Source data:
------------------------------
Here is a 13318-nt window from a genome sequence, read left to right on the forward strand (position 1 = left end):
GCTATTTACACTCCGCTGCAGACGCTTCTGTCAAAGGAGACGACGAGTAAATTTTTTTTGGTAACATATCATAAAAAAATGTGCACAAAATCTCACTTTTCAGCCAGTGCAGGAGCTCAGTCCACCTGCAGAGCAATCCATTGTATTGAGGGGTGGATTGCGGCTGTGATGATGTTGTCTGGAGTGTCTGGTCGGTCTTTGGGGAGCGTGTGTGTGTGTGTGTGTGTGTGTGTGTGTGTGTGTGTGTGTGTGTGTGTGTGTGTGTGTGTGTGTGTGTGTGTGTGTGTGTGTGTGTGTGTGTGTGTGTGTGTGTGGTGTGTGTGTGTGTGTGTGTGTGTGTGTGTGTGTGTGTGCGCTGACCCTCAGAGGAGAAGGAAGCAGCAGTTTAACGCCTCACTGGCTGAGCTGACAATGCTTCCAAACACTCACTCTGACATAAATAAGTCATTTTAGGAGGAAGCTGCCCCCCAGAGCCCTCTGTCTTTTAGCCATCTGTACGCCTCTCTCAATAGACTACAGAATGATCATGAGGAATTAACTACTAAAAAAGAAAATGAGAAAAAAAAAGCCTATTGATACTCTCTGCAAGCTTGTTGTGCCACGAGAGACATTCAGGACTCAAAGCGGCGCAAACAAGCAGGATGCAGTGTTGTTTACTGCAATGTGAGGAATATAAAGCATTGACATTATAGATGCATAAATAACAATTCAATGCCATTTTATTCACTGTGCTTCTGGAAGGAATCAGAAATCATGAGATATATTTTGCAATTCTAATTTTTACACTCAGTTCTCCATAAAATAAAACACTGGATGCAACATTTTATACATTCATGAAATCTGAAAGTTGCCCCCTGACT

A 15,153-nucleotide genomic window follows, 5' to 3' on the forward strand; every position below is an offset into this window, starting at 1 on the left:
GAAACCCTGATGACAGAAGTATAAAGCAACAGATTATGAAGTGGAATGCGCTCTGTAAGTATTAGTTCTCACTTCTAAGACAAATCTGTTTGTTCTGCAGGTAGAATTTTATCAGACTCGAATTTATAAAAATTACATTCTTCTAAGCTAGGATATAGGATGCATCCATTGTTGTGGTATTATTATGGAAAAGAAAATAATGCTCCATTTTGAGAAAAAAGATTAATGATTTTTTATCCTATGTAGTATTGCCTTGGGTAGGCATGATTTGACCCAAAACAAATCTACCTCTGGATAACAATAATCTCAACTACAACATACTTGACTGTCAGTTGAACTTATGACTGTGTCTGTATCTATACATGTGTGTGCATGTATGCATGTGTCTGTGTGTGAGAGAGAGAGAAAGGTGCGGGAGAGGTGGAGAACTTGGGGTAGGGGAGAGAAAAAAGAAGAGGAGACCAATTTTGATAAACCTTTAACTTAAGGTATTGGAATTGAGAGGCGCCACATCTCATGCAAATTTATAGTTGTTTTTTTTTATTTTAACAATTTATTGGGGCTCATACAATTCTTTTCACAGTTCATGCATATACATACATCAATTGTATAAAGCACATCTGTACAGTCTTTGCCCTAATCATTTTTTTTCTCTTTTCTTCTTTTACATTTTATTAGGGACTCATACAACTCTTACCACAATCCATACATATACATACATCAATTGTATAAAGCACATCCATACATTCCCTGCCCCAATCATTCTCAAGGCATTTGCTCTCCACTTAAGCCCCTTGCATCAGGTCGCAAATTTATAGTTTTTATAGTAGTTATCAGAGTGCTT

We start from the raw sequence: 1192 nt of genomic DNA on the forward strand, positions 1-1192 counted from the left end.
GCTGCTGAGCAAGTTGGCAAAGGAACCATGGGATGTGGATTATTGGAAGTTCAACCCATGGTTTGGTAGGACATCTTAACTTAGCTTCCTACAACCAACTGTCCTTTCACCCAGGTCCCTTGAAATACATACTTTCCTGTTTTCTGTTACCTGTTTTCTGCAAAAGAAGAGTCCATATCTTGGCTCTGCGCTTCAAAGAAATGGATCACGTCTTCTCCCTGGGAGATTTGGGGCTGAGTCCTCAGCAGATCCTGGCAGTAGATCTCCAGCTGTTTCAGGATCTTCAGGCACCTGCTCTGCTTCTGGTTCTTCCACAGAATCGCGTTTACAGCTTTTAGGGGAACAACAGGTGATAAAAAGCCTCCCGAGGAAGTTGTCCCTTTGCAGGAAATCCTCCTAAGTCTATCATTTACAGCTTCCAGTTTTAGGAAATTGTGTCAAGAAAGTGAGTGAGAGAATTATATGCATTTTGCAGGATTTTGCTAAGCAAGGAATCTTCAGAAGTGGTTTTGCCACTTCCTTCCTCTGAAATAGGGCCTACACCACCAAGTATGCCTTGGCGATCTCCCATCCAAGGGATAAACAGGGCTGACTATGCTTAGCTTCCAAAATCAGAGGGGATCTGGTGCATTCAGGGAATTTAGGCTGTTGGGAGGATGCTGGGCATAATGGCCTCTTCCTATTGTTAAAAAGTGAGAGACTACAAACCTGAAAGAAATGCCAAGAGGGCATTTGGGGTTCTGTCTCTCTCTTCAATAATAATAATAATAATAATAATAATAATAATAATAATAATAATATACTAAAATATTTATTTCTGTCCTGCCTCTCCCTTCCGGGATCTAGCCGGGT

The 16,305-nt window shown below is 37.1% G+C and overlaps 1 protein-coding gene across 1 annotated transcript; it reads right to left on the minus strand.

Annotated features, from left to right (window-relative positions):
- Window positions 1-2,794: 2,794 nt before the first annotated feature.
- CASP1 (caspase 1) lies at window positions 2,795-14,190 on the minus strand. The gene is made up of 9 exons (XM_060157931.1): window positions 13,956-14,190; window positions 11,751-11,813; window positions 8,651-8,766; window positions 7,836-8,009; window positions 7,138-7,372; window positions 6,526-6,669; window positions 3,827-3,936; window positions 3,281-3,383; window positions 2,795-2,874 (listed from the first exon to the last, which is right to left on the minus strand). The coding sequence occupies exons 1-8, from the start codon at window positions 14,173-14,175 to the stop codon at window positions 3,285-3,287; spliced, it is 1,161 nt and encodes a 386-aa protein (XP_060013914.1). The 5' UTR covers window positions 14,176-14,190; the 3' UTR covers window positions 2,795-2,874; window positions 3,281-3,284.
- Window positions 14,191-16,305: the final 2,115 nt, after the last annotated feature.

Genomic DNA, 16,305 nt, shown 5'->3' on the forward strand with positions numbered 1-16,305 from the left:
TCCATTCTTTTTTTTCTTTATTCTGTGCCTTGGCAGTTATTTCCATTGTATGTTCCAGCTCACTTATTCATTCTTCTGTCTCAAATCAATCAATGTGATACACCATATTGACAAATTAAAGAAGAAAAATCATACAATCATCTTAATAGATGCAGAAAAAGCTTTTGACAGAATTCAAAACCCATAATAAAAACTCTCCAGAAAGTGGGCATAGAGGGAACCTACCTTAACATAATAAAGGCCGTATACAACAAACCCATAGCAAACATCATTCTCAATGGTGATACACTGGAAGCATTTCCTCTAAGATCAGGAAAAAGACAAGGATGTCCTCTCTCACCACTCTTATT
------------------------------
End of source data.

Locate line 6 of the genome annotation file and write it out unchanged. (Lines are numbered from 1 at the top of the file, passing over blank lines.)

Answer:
GCTGCTGAGCAAGTTGGCAAAGGAACCATGGGATGTGGATTATTGGAAGTTCAACCCATGGTTTGGTAGGACATCTTAACTTAGCTTCCTACAACCAACTGTCCTTTCACCCAGGTCCCTTGAAATACATACTTTCCTGTTTTCTGTTACCTGTTTTCTGCAAAAGAAGAGTCCATATCTTGGCTCTGCGCTTCAAAGAAATGGATCACGTCTTCTCCCTGGGAGATTTGGGGCTGAGTCCTCAGCAGATCCTGGCAGTAGATCTCCAGCTGTTTCAGGATCTTCAGGCACCTGCTCTGCTTCTGGTTCTTCCACAGAATCGCGTTTACAGCTTTTAGGGGAACAACAGGTGATAAAAAGCCTCCCGAGGAAGTTGTCCCTTTGCAGGAAATCCTCCTAAGTCTATCATTTACAGCTTCCAGTTTTAGGAAATTGTGTCAAGAAAGTGAGTGAGAGAATTATATGCATTTTGCAGGATTTTGCTAAGCAAGGAATCTTCAGAAGTGGTTTTGCCACTTCCTTCCTCTGAAATAGGGCCTACACCACCAAGTATGCCTTGGCGATCTCCCATCCAAGGGATAAACAGGGCTGACTATGCTTAGCTTCCAAAATCAGAGGGGATCTGGTGCATTCAGGGAATTTAGGCTGTTGGGAGGATGCTGGGCATAATGGCCTCTTCCTATTGTTAAAAAGTGAGAGACTACAAACCTGAAAGAAATGCCAAGAGGGCATTTGGGGTTCTGTCTCTCTCTTCAATAATAATAATAATAATAATAATAATAATAATAATAATAATAATATACTAAAATATTTATTTCTGTCCTGCCTCTCCCTTCCGGGATCTAGCCGGGT